Employees whose disabilities require reasonable accommodations in the form of breaks or a modified schedule don’t get to save theirfor later use. Employers are free to subtract the time off from any hours available.
Recent case: Sharon Murray worked for AT&T Mobility at a call center. To handle the high volume of calls, the center had a strict attendance policy. Murray has a condition called supraventricular tachycardia that causes her heart to race suddenly and makes it hard to concentrate.
Murray took time off for treatment and returned to work with a reduced schedule as a reasonable accommodation. AT&T docked from her FMLA leave the time she didn’t work, and she quickly ran out of FMLA leave.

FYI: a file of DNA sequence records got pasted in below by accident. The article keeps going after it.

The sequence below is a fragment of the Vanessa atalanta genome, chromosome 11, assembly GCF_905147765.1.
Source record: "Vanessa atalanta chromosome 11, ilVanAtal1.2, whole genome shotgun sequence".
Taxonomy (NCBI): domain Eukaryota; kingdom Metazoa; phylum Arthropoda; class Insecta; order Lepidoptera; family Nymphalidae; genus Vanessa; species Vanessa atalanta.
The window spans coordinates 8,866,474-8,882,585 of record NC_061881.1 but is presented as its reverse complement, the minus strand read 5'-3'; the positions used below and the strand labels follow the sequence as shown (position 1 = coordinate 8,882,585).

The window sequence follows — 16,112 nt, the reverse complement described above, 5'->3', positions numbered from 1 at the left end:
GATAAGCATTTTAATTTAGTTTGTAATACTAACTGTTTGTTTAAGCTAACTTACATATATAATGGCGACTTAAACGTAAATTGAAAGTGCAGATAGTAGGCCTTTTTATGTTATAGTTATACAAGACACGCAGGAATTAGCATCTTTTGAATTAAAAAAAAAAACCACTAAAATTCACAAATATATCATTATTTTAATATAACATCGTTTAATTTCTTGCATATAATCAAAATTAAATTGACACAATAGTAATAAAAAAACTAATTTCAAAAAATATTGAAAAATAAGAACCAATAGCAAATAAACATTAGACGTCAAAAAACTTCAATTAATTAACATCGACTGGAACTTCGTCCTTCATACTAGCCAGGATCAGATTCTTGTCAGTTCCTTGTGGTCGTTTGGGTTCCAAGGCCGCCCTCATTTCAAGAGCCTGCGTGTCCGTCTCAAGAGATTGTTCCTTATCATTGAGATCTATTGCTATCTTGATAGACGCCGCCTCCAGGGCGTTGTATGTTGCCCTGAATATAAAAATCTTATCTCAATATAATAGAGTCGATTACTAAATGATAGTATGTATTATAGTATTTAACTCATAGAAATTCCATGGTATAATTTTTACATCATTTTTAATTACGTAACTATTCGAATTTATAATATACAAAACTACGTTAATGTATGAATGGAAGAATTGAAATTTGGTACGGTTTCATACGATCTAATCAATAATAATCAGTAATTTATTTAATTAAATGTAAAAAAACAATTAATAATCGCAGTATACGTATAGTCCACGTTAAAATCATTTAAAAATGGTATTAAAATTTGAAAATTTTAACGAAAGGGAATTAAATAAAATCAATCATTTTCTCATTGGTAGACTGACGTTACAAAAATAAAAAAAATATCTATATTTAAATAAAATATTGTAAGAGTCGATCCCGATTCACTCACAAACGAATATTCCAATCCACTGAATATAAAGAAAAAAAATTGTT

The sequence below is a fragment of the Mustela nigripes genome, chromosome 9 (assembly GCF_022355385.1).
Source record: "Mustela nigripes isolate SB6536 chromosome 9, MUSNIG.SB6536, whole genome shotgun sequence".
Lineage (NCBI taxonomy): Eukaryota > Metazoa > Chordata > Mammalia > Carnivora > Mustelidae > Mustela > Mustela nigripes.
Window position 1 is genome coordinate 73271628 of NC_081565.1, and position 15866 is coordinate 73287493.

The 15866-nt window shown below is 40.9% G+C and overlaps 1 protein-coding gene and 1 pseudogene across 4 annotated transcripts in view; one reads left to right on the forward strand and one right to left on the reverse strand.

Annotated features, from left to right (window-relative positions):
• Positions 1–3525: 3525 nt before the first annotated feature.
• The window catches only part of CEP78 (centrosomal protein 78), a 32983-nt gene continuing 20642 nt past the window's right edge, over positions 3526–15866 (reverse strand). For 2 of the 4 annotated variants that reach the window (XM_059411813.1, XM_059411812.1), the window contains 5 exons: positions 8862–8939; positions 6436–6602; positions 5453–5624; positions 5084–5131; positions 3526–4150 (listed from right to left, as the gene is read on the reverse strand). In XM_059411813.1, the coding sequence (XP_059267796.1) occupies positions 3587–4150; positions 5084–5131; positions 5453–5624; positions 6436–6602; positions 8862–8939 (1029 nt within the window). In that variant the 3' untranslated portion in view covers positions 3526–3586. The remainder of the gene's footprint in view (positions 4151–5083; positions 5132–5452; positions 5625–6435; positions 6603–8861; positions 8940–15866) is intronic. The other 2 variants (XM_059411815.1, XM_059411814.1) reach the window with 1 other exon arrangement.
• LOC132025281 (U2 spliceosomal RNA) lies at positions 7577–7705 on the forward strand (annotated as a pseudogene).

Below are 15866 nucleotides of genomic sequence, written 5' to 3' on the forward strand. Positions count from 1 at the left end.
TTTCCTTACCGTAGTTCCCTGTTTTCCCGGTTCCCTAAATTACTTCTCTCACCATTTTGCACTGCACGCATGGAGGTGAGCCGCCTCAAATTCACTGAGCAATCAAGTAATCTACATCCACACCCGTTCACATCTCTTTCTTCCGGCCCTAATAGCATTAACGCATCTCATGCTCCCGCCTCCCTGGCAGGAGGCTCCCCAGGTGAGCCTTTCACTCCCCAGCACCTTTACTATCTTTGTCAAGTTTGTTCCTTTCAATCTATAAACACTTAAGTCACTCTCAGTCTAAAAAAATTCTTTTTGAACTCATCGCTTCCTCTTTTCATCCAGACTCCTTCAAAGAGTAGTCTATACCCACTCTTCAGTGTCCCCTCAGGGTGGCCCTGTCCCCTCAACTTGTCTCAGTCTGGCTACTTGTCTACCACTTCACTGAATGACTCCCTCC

Eventually, when her absences exceeded those allowed under the modified schedule, AT&T discharged her.
Murray sued, arguing that the time she took off as a reasonable accommodation shouldn’t have counted toward her FMLA leave.
The 7th Circuit Court of Appeals disagreed. It said employers are free to subtract reasonable-accommodation time off from available FMLA leave as long as they notify the employee that’s what they’re doing. (Murray v. AT&T Mobility, No. 09-3334, 7th Cir., 2010)
Final note: AT&T allowed Murray to continue working the modified schedule as an accommodation, but wouldn’t tolerate any additional absences. Since she didn’t have more time available after using up her FMLA leave, she was terminated for missing more work.
- Take the lead in identifying premises-liability risks
- ADA retaliation settlement gives officer promotion, pay
- Cut slack on notification requirement when emergency clearly signals FMLA need
- Employees may choose just one: Either workers' comp or retaliation lawsuit
- DOL wants feedback on proposed worker classification survey